This article appeared in the March 2016 issue of Club Life.
Like all organisations clubs need to regularly review their offerings to ensure they stay relevant and meet members’ expectations. For many clubs, this means a revamp or renovation. Whether it is a new foyer, auditorium or a whole new venue, clubs must act quickly if a dispute arises with a builder.
Unfortunately for clubs, the Building and Construction Industry Security of Payment Act 1999 (NSW) (Act) provides very tight deadlines if a dispute between a club and a builder occurs over payment and that Act overrides the provision of the building contract.
Of course, while many issues can during building work, failure to adhere to the time stipulations under the Act can have severe consequences for clubs.
Progress payment claims
The standard form building contracts published by Standards Australia, the Australian Institute of Architects and Master Builders Australia give the right to builders to issue claims for progress payments throughout the construction of the works. The timing of possible progress claims is a matter that should be negotiated up front and incorporated in the building contract. None of the industry standard contracts fully reflect the requirements of the Act.
If there is no contract or the contract does not contain a clause regarding the right for a builder to issue a progress payment claim, the Act permits a builder to issue a progress payment claim at the end of each month.
Responding to progress payment claims
If a club wishes to dispute a progress payment claim, then it must issue a payment schedule to the builder, identifying the payment claim to which the schedule relates and indicating the amount of the payment (if any) that the club proposes to make.
The schedule must also set out the reasons why the club proposes to withhold payment from the builder.
The time for a club to serve the payment schedule expires on the earlier of the time stipulated by the contract or 10 business days after the club has been served with the builder’s payment claims.
It is imperative that the payment schedule comply strictly with the requirements of the Act. Failure to do so may result in the payment schedule being invalid and the club being automatically liable to pay the entire amount set out in the builder’s progress claim.
A club’s failure to serve a payment schedule in response to a payment claim entitles the builder to either recover the amount set out in the payment claim as a debt in a court of competent jurisdiction or to make an adjudication application. Further, if the builder commences court proceedings, then the club will not be entitled to bring a cross-claim against the builder or to raise any defence in relation to matters arising under the contract.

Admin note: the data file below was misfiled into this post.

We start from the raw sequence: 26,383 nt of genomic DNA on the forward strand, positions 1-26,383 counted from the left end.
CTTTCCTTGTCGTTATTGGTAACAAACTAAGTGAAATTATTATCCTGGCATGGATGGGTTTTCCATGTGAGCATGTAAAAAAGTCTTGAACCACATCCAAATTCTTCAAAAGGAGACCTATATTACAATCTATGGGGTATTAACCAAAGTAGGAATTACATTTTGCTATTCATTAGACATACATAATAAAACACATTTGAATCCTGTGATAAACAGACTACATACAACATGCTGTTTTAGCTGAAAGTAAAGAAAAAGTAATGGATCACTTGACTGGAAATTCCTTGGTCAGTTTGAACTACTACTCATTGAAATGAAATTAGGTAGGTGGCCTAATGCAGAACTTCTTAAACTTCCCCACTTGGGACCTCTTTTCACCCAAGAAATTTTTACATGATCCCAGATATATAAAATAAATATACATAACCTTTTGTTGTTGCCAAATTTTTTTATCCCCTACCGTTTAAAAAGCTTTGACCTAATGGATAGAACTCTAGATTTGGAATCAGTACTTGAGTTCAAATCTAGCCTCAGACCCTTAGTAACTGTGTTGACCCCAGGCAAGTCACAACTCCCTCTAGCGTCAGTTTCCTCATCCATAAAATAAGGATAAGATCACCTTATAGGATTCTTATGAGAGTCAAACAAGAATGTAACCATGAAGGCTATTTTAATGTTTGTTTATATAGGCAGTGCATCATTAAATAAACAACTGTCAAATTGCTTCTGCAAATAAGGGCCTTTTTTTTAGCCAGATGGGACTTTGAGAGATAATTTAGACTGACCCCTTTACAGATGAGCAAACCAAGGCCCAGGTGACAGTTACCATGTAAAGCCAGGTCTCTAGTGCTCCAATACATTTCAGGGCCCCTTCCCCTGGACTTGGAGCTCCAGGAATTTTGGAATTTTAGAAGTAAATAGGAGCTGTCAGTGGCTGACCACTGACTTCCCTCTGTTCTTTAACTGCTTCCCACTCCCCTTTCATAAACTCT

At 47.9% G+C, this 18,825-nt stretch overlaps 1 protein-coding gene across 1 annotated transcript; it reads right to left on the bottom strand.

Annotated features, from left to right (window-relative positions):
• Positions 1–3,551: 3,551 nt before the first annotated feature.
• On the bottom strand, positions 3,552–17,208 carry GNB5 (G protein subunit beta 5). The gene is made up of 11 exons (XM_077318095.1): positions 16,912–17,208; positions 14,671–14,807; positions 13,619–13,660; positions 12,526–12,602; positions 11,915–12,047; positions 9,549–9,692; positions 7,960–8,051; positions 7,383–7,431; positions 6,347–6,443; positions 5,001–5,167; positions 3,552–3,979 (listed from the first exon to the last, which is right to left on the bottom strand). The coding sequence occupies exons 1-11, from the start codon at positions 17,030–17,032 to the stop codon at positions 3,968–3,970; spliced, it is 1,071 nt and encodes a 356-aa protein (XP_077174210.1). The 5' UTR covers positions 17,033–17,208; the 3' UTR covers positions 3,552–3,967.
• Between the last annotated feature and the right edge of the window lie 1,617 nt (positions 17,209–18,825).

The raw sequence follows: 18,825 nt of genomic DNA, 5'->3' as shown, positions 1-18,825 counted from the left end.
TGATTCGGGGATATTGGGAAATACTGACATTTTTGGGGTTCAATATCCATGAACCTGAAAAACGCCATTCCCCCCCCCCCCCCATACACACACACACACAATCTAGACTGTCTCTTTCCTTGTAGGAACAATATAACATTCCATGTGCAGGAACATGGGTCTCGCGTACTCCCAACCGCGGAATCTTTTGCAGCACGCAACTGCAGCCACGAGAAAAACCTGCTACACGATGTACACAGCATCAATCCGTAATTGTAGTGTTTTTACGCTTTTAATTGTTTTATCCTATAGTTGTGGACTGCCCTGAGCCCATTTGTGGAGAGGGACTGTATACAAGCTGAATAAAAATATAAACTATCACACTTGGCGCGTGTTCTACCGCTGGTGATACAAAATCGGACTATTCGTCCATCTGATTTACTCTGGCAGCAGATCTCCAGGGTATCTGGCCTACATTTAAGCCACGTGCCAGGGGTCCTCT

A builder may submit a dispute over payment to an adjudicator. If the club is served with an adjudication notice, it only has until the later of five business days after receipt of the adjudication application or two business days after receipt of an adjudicator’s notice of acceptance of the application, to lodge an adjudication response.
If the club does not comply with that deadline, it will be shut out of being able to defend the builder’s adjudication application. There are other strict procedures under the Act that the club must follow in order for the adjudication response to be considered valid.
A well-planned renovation can breathe new life into a club and make a good club great. A club that gets advice early, conducts its due diligence, and is aware of its rights and obligations under a contract and the Act is laying the foundations for success. With solid building blocks in place, the club needs to make sure that any issues that arise are dealt with urgently given the short deadlines imposed by a contract and the Act, and the consequences for failure to comply with those deadlines.
For more information contact Daniel Fleming on firstname.lastname@example.org
Click on the image below to see the article as it appeared in Club Life March 2016.
This article is intended to provide general information in summary form on a legal topic, current at the time of publication. The contents do not constitute legal advice and should not be relied on as such. Formal legal advice should be sought in specific circumstances.